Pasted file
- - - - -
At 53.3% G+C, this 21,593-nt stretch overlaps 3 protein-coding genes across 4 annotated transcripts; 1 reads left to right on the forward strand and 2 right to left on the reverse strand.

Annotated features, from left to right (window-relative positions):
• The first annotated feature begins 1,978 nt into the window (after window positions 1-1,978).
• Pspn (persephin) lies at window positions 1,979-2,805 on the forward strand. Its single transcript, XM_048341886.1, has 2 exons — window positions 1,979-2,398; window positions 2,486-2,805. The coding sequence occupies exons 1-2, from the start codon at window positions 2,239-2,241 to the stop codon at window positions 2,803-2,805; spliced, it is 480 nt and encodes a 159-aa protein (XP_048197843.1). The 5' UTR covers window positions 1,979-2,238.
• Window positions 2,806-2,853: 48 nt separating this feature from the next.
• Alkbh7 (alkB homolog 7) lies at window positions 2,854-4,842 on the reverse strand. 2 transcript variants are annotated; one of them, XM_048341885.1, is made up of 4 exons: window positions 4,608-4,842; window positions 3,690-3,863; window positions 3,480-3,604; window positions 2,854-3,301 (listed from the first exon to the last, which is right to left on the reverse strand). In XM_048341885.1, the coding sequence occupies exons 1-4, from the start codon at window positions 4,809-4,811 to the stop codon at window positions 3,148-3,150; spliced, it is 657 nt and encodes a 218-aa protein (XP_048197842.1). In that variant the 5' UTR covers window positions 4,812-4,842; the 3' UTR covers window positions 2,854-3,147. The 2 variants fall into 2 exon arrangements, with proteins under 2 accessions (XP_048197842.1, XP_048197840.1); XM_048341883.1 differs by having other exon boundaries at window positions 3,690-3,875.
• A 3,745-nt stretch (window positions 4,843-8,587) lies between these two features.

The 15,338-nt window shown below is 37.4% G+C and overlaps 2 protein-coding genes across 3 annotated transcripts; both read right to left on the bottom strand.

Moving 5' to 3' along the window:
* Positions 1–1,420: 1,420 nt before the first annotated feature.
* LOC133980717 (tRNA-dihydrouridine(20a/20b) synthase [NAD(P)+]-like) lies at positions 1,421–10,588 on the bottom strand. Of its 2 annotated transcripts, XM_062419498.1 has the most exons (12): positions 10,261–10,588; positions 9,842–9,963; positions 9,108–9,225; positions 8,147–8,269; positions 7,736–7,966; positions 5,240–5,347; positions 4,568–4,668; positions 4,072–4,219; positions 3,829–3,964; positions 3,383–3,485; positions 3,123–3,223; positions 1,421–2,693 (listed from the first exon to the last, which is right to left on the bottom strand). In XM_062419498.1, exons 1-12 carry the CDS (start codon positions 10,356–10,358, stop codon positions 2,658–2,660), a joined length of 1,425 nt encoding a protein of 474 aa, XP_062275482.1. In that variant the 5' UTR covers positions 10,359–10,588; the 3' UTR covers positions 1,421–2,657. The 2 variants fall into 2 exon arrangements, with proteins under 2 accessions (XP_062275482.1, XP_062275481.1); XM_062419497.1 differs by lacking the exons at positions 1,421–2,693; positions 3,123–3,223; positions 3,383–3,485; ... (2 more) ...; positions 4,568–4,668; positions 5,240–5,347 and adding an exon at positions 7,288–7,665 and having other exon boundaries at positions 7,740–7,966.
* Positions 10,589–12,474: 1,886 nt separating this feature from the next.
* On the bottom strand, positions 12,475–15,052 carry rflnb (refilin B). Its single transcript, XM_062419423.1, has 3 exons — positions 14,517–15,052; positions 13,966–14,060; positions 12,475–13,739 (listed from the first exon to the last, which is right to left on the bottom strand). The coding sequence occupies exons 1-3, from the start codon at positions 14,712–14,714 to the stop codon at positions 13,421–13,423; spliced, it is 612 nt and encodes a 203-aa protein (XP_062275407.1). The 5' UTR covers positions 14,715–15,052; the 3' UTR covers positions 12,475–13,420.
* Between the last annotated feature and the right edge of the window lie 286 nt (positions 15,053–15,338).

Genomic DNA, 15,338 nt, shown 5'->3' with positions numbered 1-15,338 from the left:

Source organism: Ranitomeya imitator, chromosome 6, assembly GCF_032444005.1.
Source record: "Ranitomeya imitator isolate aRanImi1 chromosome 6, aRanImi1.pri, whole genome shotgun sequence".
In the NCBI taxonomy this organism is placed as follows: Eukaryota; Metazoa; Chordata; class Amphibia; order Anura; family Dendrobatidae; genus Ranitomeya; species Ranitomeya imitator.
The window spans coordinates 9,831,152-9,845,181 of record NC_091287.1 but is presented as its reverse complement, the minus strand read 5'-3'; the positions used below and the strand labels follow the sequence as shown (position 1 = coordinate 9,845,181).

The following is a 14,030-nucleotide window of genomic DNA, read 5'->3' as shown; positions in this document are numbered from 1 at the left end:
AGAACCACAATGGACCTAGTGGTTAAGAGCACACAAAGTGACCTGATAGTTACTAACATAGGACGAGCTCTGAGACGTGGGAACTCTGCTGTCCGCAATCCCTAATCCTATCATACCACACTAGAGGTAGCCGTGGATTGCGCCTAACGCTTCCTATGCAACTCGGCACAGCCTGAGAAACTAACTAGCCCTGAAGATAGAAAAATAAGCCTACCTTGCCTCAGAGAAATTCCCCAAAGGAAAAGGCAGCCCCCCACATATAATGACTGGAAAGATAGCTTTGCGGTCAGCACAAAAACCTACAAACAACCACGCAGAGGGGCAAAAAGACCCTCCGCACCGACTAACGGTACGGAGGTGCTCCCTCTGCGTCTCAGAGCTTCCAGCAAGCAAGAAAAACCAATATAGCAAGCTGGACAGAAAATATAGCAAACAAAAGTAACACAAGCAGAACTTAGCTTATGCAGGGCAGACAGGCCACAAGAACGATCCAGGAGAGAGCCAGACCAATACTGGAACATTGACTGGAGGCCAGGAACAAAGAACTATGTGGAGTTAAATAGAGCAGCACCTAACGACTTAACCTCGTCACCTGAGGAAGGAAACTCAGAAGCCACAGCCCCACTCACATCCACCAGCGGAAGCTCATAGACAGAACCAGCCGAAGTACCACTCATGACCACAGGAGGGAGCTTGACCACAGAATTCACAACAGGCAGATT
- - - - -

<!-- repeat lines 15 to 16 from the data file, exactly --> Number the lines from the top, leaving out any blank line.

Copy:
Genomic DNA, 15,338 nt, shown 5'->3' with positions numbered 1-15,338 from the left:

Source organism: Ranitomeya imitator, chromosome 6, assembly GCF_032444005.1.